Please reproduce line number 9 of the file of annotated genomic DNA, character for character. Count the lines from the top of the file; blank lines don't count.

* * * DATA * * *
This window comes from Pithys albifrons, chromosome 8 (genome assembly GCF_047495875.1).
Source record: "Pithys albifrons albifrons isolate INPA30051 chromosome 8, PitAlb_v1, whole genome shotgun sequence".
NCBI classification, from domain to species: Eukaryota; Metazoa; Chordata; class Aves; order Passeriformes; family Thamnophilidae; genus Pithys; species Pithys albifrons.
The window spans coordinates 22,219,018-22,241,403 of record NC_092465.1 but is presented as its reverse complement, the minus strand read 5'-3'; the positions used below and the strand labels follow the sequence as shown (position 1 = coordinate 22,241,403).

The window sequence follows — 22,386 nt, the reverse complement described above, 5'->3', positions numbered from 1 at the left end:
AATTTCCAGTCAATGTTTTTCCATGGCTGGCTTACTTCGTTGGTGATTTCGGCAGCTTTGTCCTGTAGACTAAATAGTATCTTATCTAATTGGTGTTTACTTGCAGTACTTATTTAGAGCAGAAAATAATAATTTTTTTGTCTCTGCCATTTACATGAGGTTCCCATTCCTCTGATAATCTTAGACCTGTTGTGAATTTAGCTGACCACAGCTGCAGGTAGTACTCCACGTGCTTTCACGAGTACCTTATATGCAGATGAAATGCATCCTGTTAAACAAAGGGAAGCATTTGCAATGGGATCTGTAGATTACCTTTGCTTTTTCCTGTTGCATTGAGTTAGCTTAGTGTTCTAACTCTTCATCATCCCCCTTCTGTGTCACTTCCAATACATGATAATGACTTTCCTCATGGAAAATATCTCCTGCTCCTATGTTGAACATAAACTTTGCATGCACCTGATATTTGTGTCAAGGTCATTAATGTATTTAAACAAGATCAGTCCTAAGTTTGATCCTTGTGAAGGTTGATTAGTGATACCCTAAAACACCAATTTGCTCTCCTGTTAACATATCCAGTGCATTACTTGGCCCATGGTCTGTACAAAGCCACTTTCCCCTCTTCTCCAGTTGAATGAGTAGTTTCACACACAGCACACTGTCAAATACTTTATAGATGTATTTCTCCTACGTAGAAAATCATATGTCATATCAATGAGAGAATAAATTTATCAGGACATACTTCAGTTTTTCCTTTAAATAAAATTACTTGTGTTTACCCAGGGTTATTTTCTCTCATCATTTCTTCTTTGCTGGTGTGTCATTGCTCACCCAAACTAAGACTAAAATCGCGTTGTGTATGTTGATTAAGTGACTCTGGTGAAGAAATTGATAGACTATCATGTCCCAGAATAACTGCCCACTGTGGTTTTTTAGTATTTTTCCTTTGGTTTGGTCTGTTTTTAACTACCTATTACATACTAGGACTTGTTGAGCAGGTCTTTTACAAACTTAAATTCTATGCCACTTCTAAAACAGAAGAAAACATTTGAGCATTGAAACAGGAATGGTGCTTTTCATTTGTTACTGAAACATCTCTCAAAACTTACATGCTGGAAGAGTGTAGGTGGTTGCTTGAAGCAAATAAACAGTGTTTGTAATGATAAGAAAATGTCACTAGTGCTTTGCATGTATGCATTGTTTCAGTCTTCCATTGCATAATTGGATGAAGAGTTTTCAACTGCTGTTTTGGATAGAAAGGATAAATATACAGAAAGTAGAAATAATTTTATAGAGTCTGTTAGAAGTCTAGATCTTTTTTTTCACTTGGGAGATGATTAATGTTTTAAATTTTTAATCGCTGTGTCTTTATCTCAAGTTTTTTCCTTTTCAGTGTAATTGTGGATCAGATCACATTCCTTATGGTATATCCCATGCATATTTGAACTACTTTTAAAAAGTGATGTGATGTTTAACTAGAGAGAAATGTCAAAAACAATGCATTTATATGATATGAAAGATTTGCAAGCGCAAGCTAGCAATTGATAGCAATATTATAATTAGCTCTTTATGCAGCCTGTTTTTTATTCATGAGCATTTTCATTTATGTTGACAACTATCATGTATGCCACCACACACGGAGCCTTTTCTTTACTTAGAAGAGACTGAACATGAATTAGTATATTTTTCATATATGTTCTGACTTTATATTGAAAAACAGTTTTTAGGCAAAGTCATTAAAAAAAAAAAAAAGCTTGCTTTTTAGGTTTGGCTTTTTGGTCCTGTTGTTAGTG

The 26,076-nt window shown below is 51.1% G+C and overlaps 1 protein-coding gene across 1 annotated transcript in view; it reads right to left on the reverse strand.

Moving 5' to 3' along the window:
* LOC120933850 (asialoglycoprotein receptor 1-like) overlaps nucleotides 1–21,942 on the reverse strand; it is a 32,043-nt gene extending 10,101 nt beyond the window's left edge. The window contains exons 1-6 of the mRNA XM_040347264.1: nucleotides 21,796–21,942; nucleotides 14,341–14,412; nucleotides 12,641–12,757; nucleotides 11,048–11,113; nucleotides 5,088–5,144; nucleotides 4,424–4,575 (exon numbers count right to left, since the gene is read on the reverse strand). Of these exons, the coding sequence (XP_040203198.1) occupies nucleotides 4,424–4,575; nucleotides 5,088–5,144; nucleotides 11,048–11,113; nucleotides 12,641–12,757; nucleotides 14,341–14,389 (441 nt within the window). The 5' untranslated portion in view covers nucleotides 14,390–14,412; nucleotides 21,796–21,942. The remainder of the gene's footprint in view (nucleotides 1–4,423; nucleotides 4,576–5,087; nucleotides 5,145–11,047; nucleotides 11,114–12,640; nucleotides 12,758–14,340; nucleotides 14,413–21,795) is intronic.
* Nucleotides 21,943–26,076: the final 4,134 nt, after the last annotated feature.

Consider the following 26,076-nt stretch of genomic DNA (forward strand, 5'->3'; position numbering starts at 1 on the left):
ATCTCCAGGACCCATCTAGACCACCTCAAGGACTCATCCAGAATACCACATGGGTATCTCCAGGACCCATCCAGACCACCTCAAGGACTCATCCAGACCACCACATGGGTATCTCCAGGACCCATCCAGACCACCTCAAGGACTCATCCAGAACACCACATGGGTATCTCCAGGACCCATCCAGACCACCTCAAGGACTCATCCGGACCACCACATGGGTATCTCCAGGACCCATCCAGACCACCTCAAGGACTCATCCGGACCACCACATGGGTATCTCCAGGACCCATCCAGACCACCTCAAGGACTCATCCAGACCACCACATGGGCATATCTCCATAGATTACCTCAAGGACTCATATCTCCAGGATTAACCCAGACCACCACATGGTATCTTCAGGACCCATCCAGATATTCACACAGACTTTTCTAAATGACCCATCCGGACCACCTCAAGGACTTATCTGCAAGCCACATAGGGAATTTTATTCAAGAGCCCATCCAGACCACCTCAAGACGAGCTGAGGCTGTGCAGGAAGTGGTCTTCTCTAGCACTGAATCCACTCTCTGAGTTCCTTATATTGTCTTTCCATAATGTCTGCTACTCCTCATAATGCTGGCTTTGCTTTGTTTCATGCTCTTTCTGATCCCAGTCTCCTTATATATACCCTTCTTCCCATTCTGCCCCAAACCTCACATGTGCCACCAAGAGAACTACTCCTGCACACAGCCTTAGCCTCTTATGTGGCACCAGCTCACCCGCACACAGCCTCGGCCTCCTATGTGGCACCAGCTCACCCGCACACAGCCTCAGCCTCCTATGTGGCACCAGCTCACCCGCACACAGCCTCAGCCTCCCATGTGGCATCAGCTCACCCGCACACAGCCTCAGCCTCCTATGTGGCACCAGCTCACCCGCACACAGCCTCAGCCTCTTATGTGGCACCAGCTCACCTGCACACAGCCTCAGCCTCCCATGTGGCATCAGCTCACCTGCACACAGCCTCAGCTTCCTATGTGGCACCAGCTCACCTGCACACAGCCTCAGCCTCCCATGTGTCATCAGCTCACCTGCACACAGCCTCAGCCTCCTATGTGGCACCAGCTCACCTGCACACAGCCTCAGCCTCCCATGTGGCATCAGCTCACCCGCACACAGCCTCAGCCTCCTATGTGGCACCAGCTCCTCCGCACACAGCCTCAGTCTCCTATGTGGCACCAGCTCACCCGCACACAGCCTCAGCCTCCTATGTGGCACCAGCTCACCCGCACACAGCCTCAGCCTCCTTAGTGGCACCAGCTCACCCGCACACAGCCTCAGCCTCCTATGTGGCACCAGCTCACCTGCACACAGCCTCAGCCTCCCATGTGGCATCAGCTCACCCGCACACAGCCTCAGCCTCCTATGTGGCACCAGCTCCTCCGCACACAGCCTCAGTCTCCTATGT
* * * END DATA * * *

* LOC120933850 (asialoglycoprotein receptor 1-like) overlaps nucleotides 1–21,942 on the reverse strand; it is a 32,043-nt gene extending 10,101 nt beyond the window's left edge. The window contains exons 1-6 of the mRNA XM_040347264.1: nucleotides 21,796–21,942; nucleotides 14,341–14,412; nucleotides 12,641–12,757; nucleotides 11,048–11,113; nucleotides 5,088–5,144; nucleotides 4,424–4,575 (exon numbers count right to left, since the gene is read on the reverse strand). Of these exons, the coding sequence (XP_040203198.1) occupies nucleotides 4,424–4,575; nucleotides 5,088–5,144; nucleotides 11,048–11,113; nucleotides 12,641–12,757; nucleotides 14,341–14,389 (441 nt within the window). The 5' untranslated portion in view covers nucleotides 14,390–14,412; nucleotides 21,796–21,942. The remainder of the gene's footprint in view (nucleotides 1–4,423; nucleotides 4,576–5,087; nucleotides 5,145–11,047; nucleotides 11,114–12,640; nucleotides 12,758–14,340; nucleotides 14,413–21,795) is intronic.